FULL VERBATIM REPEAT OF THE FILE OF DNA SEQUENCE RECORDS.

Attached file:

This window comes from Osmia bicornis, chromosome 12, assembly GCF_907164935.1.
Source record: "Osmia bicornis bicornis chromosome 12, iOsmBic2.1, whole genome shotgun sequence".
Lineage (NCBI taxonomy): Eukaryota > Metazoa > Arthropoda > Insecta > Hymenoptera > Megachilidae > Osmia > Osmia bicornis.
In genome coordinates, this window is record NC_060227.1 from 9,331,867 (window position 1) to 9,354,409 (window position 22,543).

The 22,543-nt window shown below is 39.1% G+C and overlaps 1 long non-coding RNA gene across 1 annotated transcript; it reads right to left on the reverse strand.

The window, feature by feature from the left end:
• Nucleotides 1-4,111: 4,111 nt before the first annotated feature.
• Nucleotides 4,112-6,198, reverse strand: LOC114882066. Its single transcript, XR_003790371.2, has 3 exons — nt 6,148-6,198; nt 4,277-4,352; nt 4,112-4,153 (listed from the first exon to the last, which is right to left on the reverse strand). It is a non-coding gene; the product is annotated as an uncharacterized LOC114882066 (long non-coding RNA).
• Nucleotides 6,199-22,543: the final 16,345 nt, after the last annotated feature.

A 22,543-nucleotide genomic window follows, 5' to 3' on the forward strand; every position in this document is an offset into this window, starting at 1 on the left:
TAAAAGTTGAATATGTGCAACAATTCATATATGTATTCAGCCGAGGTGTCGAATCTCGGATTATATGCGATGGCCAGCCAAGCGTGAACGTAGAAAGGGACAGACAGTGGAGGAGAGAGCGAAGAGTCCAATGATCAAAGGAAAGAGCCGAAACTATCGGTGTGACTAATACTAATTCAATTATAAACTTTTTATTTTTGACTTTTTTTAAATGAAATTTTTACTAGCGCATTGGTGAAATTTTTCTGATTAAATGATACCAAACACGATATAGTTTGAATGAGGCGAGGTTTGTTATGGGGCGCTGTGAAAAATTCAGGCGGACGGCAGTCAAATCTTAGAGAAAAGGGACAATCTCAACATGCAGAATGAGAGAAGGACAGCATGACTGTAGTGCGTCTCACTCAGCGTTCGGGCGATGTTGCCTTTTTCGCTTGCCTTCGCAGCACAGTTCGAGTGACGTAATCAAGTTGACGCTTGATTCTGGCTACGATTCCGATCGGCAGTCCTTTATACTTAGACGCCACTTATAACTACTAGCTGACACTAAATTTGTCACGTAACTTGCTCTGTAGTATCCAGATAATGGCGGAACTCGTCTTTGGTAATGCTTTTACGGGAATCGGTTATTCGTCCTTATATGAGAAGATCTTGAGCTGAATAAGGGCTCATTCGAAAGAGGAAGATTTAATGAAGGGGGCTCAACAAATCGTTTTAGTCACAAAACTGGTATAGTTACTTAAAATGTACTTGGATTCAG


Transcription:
This window comes from Osmia bicornis, chromosome 12, assembly GCF_907164935.1.
Source record: "Osmia bicornis bicornis chromosome 12, iOsmBic2.1, whole genome shotgun sequence".
Lineage (NCBI taxonomy): Eukaryota > Metazoa > Arthropoda > Insecta > Hymenoptera > Megachilidae > Osmia > Osmia bicornis.
In genome coordinates, this window is record NC_060227.1 from 9,331,867 (window position 1) to 9,354,409 (window position 22,543).

The 22,543-nt window shown below is 39.1% G+C and overlaps 1 long non-coding RNA gene across 1 annotated transcript; it reads right to left on the reverse strand.

The window, feature by feature from the left end:
• Nucleotides 1-4,111: 4,111 nt before the first annotated feature.
• Nucleotides 4,112-6,198, reverse strand: LOC114882066. Its single transcript, XR_003790371.2, has 3 exons — nt 6,148-6,198; nt 4,277-4,352; nt 4,112-4,153 (listed from the first exon to the last, which is right to left on the reverse strand). It is a non-coding gene; the product is annotated as an uncharacterized LOC114882066 (long non-coding RNA).
• Nucleotides 6,199-22,543: the final 16,345 nt, after the last annotated feature.

A 22,543-nucleotide genomic window follows, 5' to 3' on the forward strand; every position in this document is an offset into this window, starting at 1 on the left:
TAAAAGTTGAATATGTGCAACAATTCATATATGTATTCAGCCGAGGTGTCGAATCTCGGATTATATGCGATGGCCAGCCAAGCGTGAACGTAGAAAGGGACAGACAGTGGAGGAGAGAGCGAAGAGTCCAATGATCAAAGGAAAGAGCCGAAACTATCGGTGTGACTAATACTAATTCAATTATAAACTTTTTATTTTTGACTTTTTTTAAATGAAATTTTTACTAGCGCATTGGTGAAATTTTTCTGATTAAATGATACCAAACACGATATAGTTTGAATGAGGCGAGGTTTGTTATGGGGCGCTGTGAAAAATTCAGGCGGACGGCAGTCAAATCTTAGAGAAAAGGGACAATCTCAACATGCAGAATGAGAGAAGGACAGCATGACTGTAGTGCGTCTCACTCAGCGTTCGGGCGATGTTGCCTTTTTCGCTTGCCTTCGCAGCACAGTTCGAGTGACGTAATCAAGTTGACGCTTGATTCTGGCTACGATTCCGATCGGCAGTCCTTTATACTTAGACGCCACTTATAACTACTAGCTGACACTAAATTTGTCACGTAACTTGCTCTGTAGTATCCAGATAATGGCGGAACTCGTCTTTGGTAATGCTTTTACGGGAATCGGTTATTCGTCCTTATATGAGAAGATCTTGAGCTGAATAAGGGCTCATTCGAAAGAGGAAGATTTAATGAAGGGGGCTCAACAAATCGTTTTAGTCACAAAACTGGTATAGTTACTTAAAATGTACTTGGATTCAG